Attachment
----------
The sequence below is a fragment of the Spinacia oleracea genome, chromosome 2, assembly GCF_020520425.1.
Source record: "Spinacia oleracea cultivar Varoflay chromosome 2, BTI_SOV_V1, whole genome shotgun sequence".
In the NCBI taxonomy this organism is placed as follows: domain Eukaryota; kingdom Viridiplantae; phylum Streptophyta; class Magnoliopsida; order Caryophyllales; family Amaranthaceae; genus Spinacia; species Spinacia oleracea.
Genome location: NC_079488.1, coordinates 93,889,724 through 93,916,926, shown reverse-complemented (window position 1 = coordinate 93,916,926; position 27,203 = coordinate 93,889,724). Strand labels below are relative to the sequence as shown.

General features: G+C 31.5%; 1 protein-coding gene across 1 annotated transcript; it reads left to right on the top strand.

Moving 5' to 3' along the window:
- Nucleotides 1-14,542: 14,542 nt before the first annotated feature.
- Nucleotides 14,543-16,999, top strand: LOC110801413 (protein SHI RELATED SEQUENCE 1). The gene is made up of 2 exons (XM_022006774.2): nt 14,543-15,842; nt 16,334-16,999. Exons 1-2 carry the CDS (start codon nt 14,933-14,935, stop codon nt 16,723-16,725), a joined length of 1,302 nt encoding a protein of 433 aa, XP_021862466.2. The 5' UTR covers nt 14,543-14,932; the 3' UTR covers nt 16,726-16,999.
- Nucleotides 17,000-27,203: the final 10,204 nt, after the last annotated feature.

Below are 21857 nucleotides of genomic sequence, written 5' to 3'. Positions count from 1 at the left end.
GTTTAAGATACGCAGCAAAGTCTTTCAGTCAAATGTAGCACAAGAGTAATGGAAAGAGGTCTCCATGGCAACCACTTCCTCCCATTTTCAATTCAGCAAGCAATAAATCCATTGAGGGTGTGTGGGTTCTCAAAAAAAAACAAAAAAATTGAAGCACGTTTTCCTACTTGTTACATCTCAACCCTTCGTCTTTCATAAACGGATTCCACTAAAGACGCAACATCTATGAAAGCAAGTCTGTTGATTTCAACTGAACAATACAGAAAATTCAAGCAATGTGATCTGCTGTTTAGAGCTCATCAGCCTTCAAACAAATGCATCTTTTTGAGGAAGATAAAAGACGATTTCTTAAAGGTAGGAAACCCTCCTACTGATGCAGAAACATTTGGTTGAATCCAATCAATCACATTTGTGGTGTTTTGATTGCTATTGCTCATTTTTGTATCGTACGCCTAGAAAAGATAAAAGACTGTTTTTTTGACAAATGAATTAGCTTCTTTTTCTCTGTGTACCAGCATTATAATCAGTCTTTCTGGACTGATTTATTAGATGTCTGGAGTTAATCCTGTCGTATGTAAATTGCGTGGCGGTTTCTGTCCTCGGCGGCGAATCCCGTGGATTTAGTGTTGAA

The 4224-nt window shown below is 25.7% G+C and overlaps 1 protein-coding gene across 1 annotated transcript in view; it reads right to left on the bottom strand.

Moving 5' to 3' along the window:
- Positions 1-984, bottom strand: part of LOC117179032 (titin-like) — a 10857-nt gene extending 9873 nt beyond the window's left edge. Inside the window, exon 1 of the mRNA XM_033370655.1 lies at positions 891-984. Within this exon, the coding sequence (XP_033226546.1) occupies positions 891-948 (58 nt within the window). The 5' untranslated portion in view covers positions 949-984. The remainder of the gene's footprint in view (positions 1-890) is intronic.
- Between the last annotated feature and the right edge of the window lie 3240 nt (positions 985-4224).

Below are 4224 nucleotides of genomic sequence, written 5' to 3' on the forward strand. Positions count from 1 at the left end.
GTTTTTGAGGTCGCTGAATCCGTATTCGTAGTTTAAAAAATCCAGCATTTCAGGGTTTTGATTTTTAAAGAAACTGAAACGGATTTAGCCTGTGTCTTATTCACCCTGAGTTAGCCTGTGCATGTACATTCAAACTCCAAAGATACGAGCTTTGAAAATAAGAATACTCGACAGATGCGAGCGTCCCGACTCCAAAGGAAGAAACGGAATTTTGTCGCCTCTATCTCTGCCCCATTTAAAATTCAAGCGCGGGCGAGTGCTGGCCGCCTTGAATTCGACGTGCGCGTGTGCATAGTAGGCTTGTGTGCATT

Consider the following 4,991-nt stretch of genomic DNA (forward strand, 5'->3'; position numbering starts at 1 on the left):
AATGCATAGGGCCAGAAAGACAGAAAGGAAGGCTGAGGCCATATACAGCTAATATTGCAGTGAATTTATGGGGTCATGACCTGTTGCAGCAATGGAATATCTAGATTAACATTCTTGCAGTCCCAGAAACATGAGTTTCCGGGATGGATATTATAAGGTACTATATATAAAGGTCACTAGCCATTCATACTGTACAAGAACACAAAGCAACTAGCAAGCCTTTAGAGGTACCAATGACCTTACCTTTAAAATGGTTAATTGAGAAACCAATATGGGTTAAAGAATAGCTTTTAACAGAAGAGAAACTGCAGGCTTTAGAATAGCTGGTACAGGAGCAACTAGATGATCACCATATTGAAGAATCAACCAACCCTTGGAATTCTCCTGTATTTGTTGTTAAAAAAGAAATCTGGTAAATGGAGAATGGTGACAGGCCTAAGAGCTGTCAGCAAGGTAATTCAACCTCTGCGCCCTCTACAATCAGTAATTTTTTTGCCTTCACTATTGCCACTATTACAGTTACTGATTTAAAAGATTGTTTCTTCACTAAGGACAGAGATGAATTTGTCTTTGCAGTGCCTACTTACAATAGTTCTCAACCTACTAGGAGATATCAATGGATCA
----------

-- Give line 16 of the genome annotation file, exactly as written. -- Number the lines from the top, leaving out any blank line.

Below are 4224 nucleotides of genomic sequence, written 5' to 3' on the forward strand. Positions count from 1 at the left end.